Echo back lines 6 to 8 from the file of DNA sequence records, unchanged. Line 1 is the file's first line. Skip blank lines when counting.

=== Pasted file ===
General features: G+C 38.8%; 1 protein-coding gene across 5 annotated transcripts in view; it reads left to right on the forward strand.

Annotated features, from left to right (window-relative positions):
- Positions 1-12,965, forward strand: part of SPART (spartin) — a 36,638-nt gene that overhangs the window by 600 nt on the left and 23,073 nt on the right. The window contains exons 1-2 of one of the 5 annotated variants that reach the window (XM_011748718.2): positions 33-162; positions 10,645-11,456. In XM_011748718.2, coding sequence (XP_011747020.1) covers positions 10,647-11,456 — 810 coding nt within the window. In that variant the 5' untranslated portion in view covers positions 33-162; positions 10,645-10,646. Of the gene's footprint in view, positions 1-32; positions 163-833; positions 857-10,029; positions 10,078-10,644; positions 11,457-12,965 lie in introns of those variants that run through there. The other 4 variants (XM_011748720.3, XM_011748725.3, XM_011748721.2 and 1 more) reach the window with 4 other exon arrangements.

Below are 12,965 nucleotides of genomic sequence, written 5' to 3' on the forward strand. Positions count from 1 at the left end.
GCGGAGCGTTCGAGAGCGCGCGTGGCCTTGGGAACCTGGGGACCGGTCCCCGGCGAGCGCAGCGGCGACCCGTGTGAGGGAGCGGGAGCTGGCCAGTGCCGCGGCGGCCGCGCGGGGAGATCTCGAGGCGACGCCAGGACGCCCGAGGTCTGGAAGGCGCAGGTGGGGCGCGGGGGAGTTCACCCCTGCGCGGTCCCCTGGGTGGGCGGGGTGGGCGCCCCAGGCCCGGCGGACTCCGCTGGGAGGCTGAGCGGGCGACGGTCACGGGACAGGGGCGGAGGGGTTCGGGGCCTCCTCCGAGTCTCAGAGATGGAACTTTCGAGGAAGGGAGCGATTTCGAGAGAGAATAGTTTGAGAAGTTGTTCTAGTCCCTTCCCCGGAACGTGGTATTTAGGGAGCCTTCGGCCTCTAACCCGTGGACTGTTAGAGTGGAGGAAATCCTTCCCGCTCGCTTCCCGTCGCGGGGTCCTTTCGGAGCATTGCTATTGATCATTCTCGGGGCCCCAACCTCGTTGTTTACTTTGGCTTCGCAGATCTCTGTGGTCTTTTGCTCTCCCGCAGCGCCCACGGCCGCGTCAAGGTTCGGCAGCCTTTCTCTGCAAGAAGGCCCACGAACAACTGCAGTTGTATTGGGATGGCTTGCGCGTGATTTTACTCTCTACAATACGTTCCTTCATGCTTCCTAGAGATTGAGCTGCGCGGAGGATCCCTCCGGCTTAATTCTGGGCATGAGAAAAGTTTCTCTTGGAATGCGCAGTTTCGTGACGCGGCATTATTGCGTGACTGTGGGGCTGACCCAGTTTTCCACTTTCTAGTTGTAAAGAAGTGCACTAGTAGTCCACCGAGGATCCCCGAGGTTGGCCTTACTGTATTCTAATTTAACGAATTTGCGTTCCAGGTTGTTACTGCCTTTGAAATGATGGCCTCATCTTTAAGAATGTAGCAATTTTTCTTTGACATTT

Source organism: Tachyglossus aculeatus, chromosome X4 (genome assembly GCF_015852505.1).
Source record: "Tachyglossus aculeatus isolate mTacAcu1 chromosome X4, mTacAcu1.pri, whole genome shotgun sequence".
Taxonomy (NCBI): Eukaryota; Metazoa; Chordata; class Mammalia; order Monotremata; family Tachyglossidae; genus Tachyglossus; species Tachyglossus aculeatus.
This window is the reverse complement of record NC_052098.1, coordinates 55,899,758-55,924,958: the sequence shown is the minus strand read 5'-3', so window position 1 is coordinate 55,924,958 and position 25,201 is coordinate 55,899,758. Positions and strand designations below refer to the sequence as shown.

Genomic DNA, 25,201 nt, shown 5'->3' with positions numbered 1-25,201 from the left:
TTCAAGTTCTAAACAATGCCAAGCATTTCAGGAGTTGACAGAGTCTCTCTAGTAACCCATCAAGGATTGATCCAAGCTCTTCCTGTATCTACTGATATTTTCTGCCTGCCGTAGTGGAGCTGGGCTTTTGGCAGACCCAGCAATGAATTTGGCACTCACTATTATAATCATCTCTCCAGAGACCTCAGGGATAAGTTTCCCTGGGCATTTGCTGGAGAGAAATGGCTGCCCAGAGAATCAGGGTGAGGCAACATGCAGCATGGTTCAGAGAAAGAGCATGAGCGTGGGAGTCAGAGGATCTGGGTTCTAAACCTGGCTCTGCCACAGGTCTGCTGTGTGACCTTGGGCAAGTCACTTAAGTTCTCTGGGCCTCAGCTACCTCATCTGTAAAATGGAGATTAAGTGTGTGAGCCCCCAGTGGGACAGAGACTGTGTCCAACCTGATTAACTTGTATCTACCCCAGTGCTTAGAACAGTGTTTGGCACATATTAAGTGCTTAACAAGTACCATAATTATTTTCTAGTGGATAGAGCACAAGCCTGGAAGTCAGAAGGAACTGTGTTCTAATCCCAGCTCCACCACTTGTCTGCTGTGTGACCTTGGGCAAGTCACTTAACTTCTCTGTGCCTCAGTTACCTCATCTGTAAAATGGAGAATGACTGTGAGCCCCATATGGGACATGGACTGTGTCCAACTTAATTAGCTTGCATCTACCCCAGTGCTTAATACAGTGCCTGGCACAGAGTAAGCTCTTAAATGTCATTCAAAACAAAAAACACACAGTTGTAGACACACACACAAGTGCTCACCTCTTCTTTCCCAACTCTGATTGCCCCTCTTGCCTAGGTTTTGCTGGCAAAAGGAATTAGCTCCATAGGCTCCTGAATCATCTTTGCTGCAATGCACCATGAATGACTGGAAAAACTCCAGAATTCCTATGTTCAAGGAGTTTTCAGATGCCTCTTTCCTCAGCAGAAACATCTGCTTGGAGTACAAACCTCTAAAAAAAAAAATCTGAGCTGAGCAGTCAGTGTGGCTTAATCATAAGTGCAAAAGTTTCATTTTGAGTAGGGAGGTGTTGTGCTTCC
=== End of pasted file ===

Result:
Source organism: Tachyglossus aculeatus, chromosome X4 (genome assembly GCF_015852505.1).
Source record: "Tachyglossus aculeatus isolate mTacAcu1 chromosome X4, mTacAcu1.pri, whole genome shotgun sequence".
Taxonomy (NCBI): Eukaryota; Metazoa; Chordata; class Mammalia; order Monotremata; family Tachyglossidae; genus Tachyglossus; species Tachyglossus aculeatus.